It is the respondent's contention, however, that Myrtle Preston's rights in the balance of the income did not accrue until after the payment therefrom of all costs and charges provided in the will. The respondent relies primarily on the case of Kirwin v. Hall, 169 Wash. 501, 14 P. (2d) 62 (1932), in support of this contention. The case is not in point. In that case we distinguished the facts therein from a factual situation as we have here, when we stated:

"... A different question would have been presented had Mr. Hough bequeathed to his wife for her life the net income from his estate, or had he directed that his executors pay such income to her up to the date of her death."

[5] In the instant case the language in the trust is precise; "... said Trustee shall pay unto my wife MYRTLE M. PRESTON the entire balance of said income as and when the same is received, for and during the period of her natural life." (Italics ours.) It is implicit from this language that the "balance" is in the hands of the trustee, unsegregated from the charges against the gross income, when the gross income is received. The determination of the amount of that "balance" is a matter of computation. The right to the "balance" in the gross income vests in Myrtle Preston as and when the income of the estate is received by the trustee. Therefore, Myrtle Preston at the time of her death was entitled to the income reflected in crops harvested subject to the prorated charges against this income for the cost of production and other expenses stated in the trust instrument. The court, therefore, erred in *18 failing to direct distribution of this income to her personal representative.

The appellant contends the court erred in failing to direct that the trustee reimburse the estate of Myrtle Preston for moneys expended from income of prior years for the production of future crops. The respondent, in support of the court's ruling, places strong reliance upon the case of Shirk v. Walker, 298 Mass. 251, 10 N.E. (2d) 192, 125 A.L.R. 620 (1937), for the proposition that the trustee had a right to withhold a reasonable amount from income in order to meet anticipated future expenses, and that such income withheld is to be deducted as an expense from gross income during the accounting period in which it was received.

[6] The cited case does not support the respondent's contention. The issue there was whether a trustee could withhold a reasonable portion of net income to meet anticipated expenses against the claims of beneficiaries presently entitled to the net income. We are here concerned with the relative rights of successive life beneficiaries. In the case of Chapin v. Collard, 29 Wn. (2d) 788, 189 P. (2d) 642 (1948), we quoted with approval the rule stated in Laflin v. Commissioner of Internal Revenue, 69 F. (2d) 460 (1934):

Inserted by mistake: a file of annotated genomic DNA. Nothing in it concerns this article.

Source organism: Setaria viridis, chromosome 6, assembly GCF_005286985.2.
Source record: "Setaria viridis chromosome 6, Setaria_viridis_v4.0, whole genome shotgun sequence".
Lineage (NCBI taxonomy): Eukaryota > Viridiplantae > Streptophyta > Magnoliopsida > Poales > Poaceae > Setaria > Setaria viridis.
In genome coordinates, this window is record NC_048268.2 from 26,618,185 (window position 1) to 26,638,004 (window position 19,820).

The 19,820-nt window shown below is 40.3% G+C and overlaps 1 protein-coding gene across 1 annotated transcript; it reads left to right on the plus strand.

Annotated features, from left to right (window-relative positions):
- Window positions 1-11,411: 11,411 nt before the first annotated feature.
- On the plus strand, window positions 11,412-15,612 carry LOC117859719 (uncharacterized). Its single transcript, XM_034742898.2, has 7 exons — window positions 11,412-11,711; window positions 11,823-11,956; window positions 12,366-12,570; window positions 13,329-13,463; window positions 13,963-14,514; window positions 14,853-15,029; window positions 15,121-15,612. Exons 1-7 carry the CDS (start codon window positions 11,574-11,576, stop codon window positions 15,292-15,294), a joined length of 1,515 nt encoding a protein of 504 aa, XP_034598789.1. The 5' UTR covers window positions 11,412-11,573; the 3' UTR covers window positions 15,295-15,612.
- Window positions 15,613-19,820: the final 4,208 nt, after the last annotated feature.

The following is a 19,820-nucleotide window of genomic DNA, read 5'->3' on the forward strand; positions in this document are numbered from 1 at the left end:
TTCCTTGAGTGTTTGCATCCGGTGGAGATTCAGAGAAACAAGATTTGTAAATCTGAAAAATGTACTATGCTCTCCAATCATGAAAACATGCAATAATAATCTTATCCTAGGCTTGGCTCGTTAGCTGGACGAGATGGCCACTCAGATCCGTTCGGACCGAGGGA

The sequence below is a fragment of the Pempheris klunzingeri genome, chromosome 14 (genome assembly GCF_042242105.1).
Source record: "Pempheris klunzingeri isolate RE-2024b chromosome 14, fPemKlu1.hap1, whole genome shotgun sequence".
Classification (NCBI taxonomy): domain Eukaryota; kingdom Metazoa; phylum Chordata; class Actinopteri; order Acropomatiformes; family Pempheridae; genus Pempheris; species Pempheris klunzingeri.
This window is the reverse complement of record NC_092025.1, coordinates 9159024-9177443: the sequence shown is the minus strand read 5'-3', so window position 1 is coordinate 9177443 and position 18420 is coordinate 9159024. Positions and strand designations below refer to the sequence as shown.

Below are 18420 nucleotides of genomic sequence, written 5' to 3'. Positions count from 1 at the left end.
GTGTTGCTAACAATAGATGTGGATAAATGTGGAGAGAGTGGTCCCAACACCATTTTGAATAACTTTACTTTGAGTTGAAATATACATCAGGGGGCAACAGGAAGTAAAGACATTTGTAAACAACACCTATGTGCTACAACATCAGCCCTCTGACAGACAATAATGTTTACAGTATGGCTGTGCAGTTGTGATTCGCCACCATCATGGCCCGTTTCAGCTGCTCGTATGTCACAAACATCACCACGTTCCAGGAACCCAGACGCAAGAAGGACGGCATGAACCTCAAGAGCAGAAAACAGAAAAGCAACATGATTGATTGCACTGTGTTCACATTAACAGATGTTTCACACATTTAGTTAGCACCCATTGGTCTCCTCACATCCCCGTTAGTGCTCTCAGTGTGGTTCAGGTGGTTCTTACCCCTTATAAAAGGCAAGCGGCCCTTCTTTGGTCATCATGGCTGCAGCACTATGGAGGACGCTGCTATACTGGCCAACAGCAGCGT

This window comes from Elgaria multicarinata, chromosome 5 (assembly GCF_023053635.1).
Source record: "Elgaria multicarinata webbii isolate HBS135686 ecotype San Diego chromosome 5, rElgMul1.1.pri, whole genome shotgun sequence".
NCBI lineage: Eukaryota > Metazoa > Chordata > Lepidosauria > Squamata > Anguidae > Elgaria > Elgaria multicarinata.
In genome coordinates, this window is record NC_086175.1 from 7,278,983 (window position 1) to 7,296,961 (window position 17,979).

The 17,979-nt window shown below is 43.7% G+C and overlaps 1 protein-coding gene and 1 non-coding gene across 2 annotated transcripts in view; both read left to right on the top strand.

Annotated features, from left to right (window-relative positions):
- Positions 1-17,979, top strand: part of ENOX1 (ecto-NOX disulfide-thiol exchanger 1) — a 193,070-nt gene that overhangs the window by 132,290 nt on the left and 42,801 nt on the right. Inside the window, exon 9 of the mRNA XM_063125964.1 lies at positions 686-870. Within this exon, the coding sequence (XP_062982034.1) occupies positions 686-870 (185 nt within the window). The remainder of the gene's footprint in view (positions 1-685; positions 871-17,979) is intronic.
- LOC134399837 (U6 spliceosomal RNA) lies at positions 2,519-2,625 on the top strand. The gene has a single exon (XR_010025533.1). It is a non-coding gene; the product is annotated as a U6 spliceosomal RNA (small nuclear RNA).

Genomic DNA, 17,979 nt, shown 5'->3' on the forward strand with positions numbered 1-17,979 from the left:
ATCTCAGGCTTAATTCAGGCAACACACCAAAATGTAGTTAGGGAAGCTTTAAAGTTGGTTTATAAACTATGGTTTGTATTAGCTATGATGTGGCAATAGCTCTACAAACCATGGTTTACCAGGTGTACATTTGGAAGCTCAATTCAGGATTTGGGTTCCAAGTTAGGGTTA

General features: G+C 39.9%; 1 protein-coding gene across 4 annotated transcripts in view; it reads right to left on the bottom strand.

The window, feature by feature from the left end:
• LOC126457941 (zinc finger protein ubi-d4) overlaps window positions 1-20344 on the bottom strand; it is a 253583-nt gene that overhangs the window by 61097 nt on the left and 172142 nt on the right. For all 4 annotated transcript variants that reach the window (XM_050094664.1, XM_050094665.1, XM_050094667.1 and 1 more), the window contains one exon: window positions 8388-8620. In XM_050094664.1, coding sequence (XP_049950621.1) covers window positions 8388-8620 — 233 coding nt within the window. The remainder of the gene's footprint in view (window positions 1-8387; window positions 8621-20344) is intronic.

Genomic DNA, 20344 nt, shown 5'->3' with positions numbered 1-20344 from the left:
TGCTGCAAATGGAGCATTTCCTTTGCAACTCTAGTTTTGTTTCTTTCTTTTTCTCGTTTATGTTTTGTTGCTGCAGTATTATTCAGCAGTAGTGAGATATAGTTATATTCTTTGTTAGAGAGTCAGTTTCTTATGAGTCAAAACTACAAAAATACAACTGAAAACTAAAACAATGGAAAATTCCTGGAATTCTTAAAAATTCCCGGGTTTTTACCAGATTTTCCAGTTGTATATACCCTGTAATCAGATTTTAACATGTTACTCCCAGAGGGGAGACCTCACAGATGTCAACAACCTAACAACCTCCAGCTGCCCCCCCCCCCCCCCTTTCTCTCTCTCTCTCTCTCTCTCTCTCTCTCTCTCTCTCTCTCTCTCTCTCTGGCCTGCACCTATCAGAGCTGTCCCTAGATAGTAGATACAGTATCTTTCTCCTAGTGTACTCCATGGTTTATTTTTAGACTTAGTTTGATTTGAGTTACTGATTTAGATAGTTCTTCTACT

"`It is a rule of general application that the beneficiary of a trust entitled thereunder to receive the income from such property may not be required to suffer a deduction from such income for the creation of a sinking fund to provide for depreciation and obsolescence, unless, indeed, the trust instrument or the law of the state makes provision therefore.'"

The reasoning behind that rule applies with equal force here. Although the trustee may have had the right, under court supervision and for the benefit of Myrtle Preston, to withhold a proper amount from the 1958 distributable net income to carry the trust until the 1959 harvest, we hold that upon the termination of Myrtle Preston's beneficial interest, her estate is entitled to a proration and reimbursement of her moneys expended to operate the trust to *19 produce income in which it cannot participate. Taylor v. Bentinck-Smith, 304 Mass. 430, 24 N.E. (2d) 146, 126 A.L.R. 857 (1939) and Restatement of the Law of Trusts, Second, § 237 and comment c. to that section.

[7] The attorney's fee fixed in 1955 by court order, prior to Myrtle Preston's death, was a proper charge against income as an operating expense of the trust. The trial court was correct in its conclusion that as the 1955 order was appealable and the time for appeal therefrom has long since expired, it cannot be collaterally attacked in a subsequent proceeding. Weaver v. Stinson, 177 Wash. 140, 31 P. (2d) 510 (1934).

The trial court's order in respect to the attorney's fee is affirmed, and the order is otherwise reversed. The case is remanded with directions to proceed in accordance with the views expressed in this opinion on the matter of distribution of income and apportionment of expenses. The appellant, having substantially prevailed, will be allowed his costs on this appeal.



[*] Reported in 365 P. (2d) 595.